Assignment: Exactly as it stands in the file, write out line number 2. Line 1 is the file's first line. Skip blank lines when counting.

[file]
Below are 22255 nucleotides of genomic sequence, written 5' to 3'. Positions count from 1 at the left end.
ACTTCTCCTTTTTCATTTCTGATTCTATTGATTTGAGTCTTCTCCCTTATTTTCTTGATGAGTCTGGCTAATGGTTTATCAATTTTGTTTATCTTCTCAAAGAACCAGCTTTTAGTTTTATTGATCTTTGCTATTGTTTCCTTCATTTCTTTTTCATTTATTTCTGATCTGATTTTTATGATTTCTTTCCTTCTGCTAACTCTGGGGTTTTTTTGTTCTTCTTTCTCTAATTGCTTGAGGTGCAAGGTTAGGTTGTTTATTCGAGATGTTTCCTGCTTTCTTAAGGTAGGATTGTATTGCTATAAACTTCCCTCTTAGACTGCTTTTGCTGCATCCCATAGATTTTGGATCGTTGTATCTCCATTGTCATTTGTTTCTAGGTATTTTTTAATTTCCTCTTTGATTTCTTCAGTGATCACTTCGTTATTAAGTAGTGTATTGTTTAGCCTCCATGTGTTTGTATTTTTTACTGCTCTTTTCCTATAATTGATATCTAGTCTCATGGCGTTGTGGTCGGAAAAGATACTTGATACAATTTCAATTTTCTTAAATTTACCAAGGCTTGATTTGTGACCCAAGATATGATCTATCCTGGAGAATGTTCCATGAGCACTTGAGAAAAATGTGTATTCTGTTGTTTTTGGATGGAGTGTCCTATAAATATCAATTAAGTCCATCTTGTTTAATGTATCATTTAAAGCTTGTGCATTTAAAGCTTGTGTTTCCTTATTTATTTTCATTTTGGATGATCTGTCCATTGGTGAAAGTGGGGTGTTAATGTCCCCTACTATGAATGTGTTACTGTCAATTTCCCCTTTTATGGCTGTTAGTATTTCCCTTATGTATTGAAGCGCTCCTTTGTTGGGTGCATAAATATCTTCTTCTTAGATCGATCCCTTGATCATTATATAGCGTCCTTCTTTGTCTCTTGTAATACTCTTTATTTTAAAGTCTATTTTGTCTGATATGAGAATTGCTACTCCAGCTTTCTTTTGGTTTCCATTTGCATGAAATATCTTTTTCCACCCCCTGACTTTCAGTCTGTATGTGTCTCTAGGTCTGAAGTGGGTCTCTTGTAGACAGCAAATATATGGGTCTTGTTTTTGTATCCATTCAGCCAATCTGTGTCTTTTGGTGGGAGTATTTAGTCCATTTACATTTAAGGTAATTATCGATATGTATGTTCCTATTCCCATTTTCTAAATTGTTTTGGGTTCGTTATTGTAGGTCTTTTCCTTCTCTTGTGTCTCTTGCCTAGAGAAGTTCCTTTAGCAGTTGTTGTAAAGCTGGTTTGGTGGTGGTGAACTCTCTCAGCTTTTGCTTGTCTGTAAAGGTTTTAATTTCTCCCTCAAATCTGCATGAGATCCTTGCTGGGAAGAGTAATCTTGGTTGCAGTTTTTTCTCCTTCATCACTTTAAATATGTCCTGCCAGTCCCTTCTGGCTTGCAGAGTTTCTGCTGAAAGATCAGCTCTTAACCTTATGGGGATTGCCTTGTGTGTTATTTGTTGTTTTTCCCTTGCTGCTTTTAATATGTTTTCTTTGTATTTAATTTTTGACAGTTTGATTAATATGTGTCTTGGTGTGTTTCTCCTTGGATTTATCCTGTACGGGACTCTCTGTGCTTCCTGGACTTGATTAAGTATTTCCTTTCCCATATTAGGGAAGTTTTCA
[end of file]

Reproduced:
ACTTCTCCTTTTTCATTTCTGATTCTATTGATTTGAGTCTTCTCCCTTATTTTCTTGATGAGTCTGGCTAATGGTTTATCAATTTTGTTTATCTTCTCAAAGAACCAGCTTTTAGTTTTATTGATCTTTGCTATTGTTTCCTTCATTTCTTTTTCATTTATTTCTGATCTGATTTTTATGATTTCTTTCCTTCTGCTAACTCTGGGGTTTTTTTGTTCTTCTTTCTCTAATTGCTTGAGGTGCAAGGTTAGGTTGTTTATTCGAGATGTTTCCTGCTTTCTTAAGGTAGGATTGTATTGCTATAAACTTCCCTCTTAGACTGCTTTTGCTGCATCCCATAGATTTTGGATCGTTGTATCTCCATTGTCATTTGTTTCTAGGTATTTTTTAATTTCCTCTTTGATTTCTTCAGTGATCACTTCGTTATTAAGTAGTGTATTGTTTAGCCTCCATGTGTTTGTATTTTTTACTGCTCTTTTCCTATAATTGATATCTAGTCTCATGGCGTTGTGGTCGGAAAAGATACTTGATACAATTTCAATTTTCTTAAATTTACCAAGGCTTGATTTGTGACCCAAGATATGATCTATCCTGGAGAATGTTCCATGAGCACTTGAGAAAAATGTGTATTCTGTTGTTTTTGGATGGAGTGTCCTATAAATATCAATTAAGTCCATCTTGTTTAATGTATCATTTAAAGCTTGTGCATTTAAAGCTTGTGTTTCCTTATTTATTTTCATTTTGGATGATCTGTCCATTGGTGAAAGTGGGGTGTTAATGTCCCCTACTATGAATGTGTTACTGTCAATTTCCCCTTTTATGGCTGTTAGTATTTCCCTTATGTATTGAAGCGCTCCTTTGTTGGGTGCATAAATATCTTCTTCTTAGATCGATCCCTTGATCATTATATAGCGTCCTTCTTTGTCTCTTGTAATACTCTTTATTTTAAAGTCTATTTTGTCTGATATGAGAATTGCTACTCCAGCTTTCTTTTGGTTTCCATTTGCATGAAATATCTTTTTCCACCCCCTGACTTTCAGTCTGTATGTGTCTCTAGGTCTGAAGTGGGTCTCTTGTAGACAGCAAATATATGGGTCTTGTTTTTGTATCCATTCAGCCAATCTGTGTCTTTTGGTGGGAGTATTTAGTCCATTTACATTTAAGGTAATTATCGATATGTATGTTCCTATTCCCATTTTCTAAATTGTTTTGGGTTCGTTATTGTAGGTCTTTTCCTTCTCTTGTGTCTCTTGCCTAGAGAAGTTCCTTTAGCAGTTGTTGTAAAGCTGGTTTGGTGGTGGTGAACTCTCTCAGCTTTTGCTTGTCTGTAAAGGTTTTAATTTCTCCCTCAAATCTGCATGAGATCCTTGCTGGGAAGAGTAATCTTGGTTGCAGTTTTTTCTCCTTCATCACTTTAAATATGTCCTGCCAGTCCCTTCTGGCTTGCAGAGTTTCTGCTGAAAGATCAGCTCTTAACCTTATGGGGATTGCCTTGTGTGTTATTTGTTGTTTTTCCCTTGCTGCTTTTAATATGTTTTCTTTGTATTTAATTTTTGACAGTTTGATTAATATGTGTCTTGGTGTGTTTCTCCTTGGATTTATCCTGTACGGGACTCTCTGTGCTTCCTGGACTTGATTAAGTATTTCCTTTCCCATATTAGGGAAGTTTTCA